.45 rimfire?
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Old 02-07-2014, 04:58 AM   #1
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Default .45 rimfire?

I've got one for the brain trust....

I have come into possession of a mixed container of vintage cartridges. One of the loose rounds looks like a .45-70 cartridge, but upon closer examination I found that it has a rimfire primer. The cartridge case is 2.1 inches long... Again like a .45-70. The cartridge is intact with a round nose lead bullet which measures at .453 at the edge of the casing. Overall length is 2.58 in., and there is a bilateral swag on the cartridge .15 in. From the rim. I can't find any info on it... Any ideas?imageuploadedbyfirearms-talk1391752462.491655.jpgimageuploadedbyfirearms-talk1391752574.517495.jpg


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Old 02-07-2014, 05:45 AM   #2
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That is a .46 Extra Long rim fire. It was chambered in a number of rifles until WWI. It is a U.S. cartridge from the late 19th and early 20th century.

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Old 02-07-2014, 12:22 PM   #3
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Looks to be a standard 45-70.
It is NOT a rimfire!
It is a inside primed center fire.
The crimp marks above the rim are a dead give away.

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Old 02-07-2014, 12:35 PM   #4
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Yep. The crimp above the rim indicates Benet primed. Very old 45-70 that predates the current outside primer. Take a look here: http://cartridgecollectors.org/?page=glossary and scroll down to Benet.

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Old 02-07-2014, 01:50 PM   #5
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Humm? Very old 45-70? Not likely. The .45 Government AKA .45-70 has a nominal bullet diameter of .457-.458. The OP stated this round had a .453-.456" diamater. This and the OAL are more consistent with the .46 Extra Long Rimfire. The .46 Rimfire was very popular and was made in .46 Rimfire short, Long and extra Long. The .46 Short Rimfire was chambered in handguns. Around 1869 this cartridge was popular for converting percussion cap firearms to cartridge use. The .46 Short was morphed into the .45 Schofield..

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Old 02-19-2014, 10:28 PM   #6
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It ain't a rimfire. As stated it's a Benet primed .45-70.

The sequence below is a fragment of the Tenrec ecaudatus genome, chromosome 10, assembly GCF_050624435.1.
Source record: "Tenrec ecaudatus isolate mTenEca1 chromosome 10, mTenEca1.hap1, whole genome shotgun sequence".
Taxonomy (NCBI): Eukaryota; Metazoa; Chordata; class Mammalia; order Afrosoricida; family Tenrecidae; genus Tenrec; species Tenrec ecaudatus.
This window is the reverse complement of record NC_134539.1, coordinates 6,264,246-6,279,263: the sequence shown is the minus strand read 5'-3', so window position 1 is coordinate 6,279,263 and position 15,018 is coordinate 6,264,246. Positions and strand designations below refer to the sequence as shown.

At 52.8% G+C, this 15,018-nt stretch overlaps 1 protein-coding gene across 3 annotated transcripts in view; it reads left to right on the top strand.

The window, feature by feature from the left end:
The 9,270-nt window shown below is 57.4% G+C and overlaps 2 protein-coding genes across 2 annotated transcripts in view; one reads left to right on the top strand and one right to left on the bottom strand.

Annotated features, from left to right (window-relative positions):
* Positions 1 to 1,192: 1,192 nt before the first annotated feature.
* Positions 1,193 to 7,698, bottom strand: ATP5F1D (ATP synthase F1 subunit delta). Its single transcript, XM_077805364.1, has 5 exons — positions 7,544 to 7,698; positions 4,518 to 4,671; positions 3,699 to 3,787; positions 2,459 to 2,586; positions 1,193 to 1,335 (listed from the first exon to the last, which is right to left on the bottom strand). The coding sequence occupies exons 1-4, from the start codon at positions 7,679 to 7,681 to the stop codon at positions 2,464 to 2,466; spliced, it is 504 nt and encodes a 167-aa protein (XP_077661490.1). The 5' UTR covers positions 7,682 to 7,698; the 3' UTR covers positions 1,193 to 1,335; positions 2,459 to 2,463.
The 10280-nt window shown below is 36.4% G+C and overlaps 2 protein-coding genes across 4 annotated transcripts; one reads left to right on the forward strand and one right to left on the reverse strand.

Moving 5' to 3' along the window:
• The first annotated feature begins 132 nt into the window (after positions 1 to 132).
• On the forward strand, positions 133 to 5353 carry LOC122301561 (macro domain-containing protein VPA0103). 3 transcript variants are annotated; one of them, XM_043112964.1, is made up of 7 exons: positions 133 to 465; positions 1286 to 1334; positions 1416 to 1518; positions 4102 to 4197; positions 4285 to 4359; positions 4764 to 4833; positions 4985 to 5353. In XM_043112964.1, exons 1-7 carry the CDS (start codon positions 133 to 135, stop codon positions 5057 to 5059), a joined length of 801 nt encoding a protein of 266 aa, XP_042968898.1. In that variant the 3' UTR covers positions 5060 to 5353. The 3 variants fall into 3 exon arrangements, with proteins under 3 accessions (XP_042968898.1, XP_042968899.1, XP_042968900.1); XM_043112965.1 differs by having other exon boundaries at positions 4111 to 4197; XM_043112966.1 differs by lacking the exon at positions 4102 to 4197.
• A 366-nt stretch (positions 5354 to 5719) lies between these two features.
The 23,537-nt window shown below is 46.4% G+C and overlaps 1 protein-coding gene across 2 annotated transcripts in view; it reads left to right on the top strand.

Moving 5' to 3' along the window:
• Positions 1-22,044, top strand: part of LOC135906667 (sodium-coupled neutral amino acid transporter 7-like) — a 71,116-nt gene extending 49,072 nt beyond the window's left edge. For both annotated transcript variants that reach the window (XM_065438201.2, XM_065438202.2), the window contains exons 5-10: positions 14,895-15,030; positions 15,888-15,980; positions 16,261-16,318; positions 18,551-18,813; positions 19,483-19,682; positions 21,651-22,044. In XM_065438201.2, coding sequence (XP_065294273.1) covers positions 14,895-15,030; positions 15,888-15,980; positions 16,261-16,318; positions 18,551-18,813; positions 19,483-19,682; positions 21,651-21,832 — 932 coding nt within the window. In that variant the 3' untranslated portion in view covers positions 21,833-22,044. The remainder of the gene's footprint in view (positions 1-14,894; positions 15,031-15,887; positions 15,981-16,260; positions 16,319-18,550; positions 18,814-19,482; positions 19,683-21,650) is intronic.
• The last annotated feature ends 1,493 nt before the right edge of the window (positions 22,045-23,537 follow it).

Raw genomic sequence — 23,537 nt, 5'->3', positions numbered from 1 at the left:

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Old 02-20-2014, 05:24 AM   #7
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Quote:
Originally Posted by nitestalker View Post
Humm? Very old 45-70? Not likely. The .45 Government AKA .45-70 has a nominal bullet diameter of .457-.458. The OP stated this round had a .453-.456" diamater. This and the OAL are more consistent with the .46 Extra Long Rimfire. The .46 Rimfire was very popular and was made in .46 Rimfire short, Long and extra Long. The .46 Short Rimfire was chambered in handguns. Around 1869 this cartridge was popular for converting percussion cap firearms to cartridge use. The .46 Short was morphed into the .45 Schofield..
It's not a rimfire. Look at the link C3 posted.

Quote:
BENET-PRIMED - A common style of inside-primed car-tridge developed by Col. S.V Benet commander of Frankford Arsenal in the late 1860s. It was used extensively in early U.S. military ammunition. A copper or iron cup was secured inside the head of the case by characteristic crimps. This cup served as an anvil to enable the firing pin to activate the priming mixture and also to reinforce the head of the case.


Benet primed 45-70

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Old 02-20-2014, 05:30 AM   #8
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The bullet is too small. Humm? not a rimfire? It is a .46 caliber. My world does not depend on quotes from Wikipedia.

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Old 02-20-2014, 06:27 AM   #9
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The bullet is too small. Humm? not a rimfire? It is a .46 caliber. My world does not depend on quotes from Wikipedia.
1) That link was NOT for Wikipedia. It was a dedicated cartridge collecting site.

2) It's already been proven that it's NOT a rimfire. It's a Benet primed center fire cartridge.

3) Quit being stubborn. It's not a rimfire of any kind.
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Old 02-20-2014, 05:25 PM   #10
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There were at least two US made inside primers, the Benet and the Morse.

The US Army .45-70 rounds were inside primed until 1882 when they were superceded by a Berdan primed round.

http://www.oldammo.com/november04.htm

http://www.soldusa.com/rainworx/detail.asp?id=52759

http://www.gunauction.com/buy/10723205/collectible-ammo-for-sale/single-cartridges/45-70-govt-inside-primed-from-april-1881-cart-z448

http://www.cartridgecollectors.org/?page=glossary

In about 1960 i came by hundreds of Benet primed .45-70 rounds when my EOD unit cleaned out the explosive ordnance from the estate of a deceased collector. At that time about 50 percent of the rounds fired. By 2000 none would fire.

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